You say that there should always be room for evidence to be presented. This rather implies, however, that all evidence will always be inconclusive, and any set of contradictory findings are of equal value. This applies to a theist’s statement about God, as well as to an atheist’s denial of that statement.

                      I note that you don’t, in fact,seem to leave room for evidence supporting burden of proof. This strikes me as an interesting exemption from the rule.

                    • orual’s kindred

                      *room for evidence of any sort. Bah. I should go to sleep.

                    • missing

                      Well, i do suppose that it is more of an opinion that I have negative feelings towards this ‘argument’ of burden of proof. I would certainly be interested to hear why it should be a ‘thing’ though.

                    • orual’s kindred

                      My apologies for the late reply. I’ve been, and will continue to be busy for a bit, so I don’t know how frequently or for how long I can continue this conversation. I apologize for that as well.

                      However, I can reiterate right now that even if everyone were to personally investigate every single claim presented as information, not everybody has the resources and capabilities to accurately gather and test data (as previously mentioned). The worth of these investigations, and the findings they produce, may be questionable at best. Perhaps this might appear to encourage an intellectual environment of continuing curiosity and inquiry. However, in such an arrangement, even the most well-intentioned research would far too often have as much weight as false and malicious claims (since that arrangement puts the emphasis on whether the results were produced by individuals conducting their own research).

                      Also, those who intend to carry out honest research (or develop next-gen technology) will have to test their own findings and/or prototypes. Those who don’t can just stop as soon as they find data and/or produce instruments that support their preferences, and conclude their investigation is complete without having to bother about veracity or reliability.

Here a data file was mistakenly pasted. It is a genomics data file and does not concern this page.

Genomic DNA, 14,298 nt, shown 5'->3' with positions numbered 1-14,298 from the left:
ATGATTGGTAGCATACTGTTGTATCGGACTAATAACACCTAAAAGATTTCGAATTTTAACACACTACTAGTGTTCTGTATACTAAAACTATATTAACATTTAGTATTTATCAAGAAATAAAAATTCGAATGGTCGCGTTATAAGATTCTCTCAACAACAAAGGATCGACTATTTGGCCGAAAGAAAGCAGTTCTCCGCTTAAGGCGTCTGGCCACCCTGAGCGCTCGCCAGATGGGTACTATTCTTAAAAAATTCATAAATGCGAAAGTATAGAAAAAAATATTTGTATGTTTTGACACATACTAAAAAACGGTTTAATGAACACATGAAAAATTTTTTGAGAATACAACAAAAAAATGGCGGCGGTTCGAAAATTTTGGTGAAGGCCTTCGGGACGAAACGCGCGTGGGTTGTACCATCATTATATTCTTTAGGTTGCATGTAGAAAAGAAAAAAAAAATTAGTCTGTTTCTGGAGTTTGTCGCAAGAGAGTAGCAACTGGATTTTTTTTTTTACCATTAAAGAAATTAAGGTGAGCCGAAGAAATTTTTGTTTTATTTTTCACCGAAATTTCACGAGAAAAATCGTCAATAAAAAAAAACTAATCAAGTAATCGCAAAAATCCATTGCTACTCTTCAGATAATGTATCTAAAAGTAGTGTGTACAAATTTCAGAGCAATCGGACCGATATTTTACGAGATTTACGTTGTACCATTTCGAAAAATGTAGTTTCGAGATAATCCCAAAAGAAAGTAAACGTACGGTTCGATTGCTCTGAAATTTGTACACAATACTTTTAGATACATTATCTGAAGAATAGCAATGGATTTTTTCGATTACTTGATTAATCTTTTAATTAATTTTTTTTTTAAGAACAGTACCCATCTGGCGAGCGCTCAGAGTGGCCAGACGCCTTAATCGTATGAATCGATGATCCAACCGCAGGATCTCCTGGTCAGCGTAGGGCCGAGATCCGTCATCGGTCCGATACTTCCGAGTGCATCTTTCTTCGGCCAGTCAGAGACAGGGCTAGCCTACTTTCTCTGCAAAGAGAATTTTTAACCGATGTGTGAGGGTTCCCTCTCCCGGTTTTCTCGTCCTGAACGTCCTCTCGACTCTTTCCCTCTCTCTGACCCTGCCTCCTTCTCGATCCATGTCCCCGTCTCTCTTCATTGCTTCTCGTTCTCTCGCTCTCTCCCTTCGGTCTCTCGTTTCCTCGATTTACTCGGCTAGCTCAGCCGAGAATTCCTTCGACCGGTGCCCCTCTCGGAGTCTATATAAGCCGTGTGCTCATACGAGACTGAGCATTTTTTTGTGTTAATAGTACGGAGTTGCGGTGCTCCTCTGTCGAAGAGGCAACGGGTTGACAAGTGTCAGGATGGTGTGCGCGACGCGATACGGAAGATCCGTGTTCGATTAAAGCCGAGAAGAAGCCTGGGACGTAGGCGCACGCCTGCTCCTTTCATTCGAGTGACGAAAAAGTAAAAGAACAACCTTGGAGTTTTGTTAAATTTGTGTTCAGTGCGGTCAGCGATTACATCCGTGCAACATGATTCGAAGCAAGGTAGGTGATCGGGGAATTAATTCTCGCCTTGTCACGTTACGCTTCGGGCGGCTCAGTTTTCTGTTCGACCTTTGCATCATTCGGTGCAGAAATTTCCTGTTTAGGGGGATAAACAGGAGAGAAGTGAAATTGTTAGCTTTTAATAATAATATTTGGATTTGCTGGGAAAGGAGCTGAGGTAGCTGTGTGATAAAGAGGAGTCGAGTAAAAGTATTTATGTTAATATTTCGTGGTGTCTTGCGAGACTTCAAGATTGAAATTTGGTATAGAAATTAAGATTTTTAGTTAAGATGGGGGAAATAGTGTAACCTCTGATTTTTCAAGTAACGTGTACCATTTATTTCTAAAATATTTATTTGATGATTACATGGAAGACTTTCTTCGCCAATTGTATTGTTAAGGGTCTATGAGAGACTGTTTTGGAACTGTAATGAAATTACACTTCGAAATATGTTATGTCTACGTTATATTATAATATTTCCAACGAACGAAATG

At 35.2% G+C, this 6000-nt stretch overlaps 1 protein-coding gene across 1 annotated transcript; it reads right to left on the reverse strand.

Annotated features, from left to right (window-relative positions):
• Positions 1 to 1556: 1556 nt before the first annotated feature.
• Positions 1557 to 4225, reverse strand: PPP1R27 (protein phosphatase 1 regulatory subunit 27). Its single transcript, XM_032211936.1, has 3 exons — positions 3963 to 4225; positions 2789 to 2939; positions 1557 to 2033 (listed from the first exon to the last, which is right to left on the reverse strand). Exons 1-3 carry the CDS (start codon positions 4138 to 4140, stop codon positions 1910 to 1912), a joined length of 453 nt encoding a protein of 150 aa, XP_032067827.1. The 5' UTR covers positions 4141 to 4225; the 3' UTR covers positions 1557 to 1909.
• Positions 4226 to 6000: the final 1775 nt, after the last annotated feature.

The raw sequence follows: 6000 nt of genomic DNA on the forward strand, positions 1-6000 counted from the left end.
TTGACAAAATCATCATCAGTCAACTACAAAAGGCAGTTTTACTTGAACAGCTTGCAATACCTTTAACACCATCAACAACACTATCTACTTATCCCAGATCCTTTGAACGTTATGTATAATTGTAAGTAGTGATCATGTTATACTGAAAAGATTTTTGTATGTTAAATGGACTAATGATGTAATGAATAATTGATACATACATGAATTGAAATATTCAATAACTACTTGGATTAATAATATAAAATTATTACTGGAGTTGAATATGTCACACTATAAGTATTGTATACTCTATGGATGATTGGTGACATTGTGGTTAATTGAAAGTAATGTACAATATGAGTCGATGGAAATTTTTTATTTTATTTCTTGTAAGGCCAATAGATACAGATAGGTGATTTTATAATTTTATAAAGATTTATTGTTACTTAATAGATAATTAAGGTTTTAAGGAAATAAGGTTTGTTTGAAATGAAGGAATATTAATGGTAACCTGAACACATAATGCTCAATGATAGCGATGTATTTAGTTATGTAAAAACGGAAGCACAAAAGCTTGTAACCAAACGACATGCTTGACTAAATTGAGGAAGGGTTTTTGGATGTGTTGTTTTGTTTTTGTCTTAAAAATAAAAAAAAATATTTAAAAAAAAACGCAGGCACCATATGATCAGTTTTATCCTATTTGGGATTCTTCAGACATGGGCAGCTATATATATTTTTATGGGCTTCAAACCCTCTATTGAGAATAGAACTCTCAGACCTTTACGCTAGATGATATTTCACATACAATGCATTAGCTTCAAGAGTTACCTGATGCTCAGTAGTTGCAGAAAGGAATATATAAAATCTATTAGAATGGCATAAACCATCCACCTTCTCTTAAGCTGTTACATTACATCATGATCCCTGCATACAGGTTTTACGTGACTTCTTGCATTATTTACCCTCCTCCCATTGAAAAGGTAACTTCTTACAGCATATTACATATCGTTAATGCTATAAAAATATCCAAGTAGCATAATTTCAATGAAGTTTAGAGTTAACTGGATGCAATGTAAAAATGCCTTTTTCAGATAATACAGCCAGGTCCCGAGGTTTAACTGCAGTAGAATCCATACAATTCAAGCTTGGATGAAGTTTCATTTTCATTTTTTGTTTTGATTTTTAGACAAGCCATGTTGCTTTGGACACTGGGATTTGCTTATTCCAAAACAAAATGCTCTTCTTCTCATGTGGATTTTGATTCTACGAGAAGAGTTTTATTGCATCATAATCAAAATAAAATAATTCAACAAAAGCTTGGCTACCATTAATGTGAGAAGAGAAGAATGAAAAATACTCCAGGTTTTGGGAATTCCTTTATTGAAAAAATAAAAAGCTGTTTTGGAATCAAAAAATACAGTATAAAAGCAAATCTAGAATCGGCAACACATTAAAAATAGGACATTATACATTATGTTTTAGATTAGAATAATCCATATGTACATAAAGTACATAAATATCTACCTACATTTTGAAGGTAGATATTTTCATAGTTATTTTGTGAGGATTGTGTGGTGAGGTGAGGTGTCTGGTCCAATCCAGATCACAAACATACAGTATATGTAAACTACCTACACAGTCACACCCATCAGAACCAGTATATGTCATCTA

There will remain standards by which claims and evidence can and must be tested. If all that is necessary is for individuals to ‘find things out for themselves’, false assertions will practically be of equal value with accurate information. They will also be that much more difficult to refute, as well holding people promoting them accountable for promoting them. Refutations, furthermore, will be too often based on differing opinion, preferences, gut feeling, etc. All these fall under ‘personal reasons’, which you were previously criticizing.

      • Ye Olde Statistician

        Cheddar, in particular. Perhaps Wilton.

  • iamlucky13

    It’s nice to have the full background, but It actually would have been almost as revealing to simply say, “According to an article on examiner.com, the pope is a child trafficker.” Examiner.com is a joke.

    Examiner.com is a user-contributed site, so you might think it is like Wikipedia, but unlike Wikipedia, there is no editorial oversight. You sign up to be a “local examiner,” write whatever you want, and get paid based on how many clicks you generate.

    Effectively, it is a collection of blogs dressed up as a news site.

    But since stories based on verifiable information can generally be found more easily at more conventional news outlets, they tend not to generate much traffic at Examiner.com. What does work, however, are stories about things certain groups of people WANT to believe, but can never find a source with which to back up their belief. Give them the source they’re looking for, and they’ll click on your page.

  • http://www.godandthemachine.com/ Thomas L. McDonald

    I went to his website and watched his video. There are three possibilities.

    Option 1) It’s some kind of strange performance art.

    Option 2) He’s completely barking mad.

    Option 3) There is no option 3.

    https://www.youtube.com/watch?feature=player_embedded&v=dlsEm2hvXRk

    • Almario Javier

      Option 3 is he’s a con artist, which he has been in the First Nations communities.

    • http://www.likelierthings.com/ Jon W

      The constant use of the word “convergence” is revealing. And hilarious.

  • orual’s kindred

    I think I just assumed that the only people going “BENEDICT’S RESIGNATION INVALID!!!” are people working in rumor mills. I guess there are those who…are employed there but…don’t know they’re employed…?

    …like…sleeper employees</em…?

    O__O

  • lspinelli

    Three things.

    It’s Examiner.com.

    The woman’s “articles” all refer back to this Kevin Annett nutcase. (Is she being paid by him?)

    This idiocy links to another piece of atrocity: “Are Catholic Elites practicing Black Mass Child Sacrifice?”

    Click!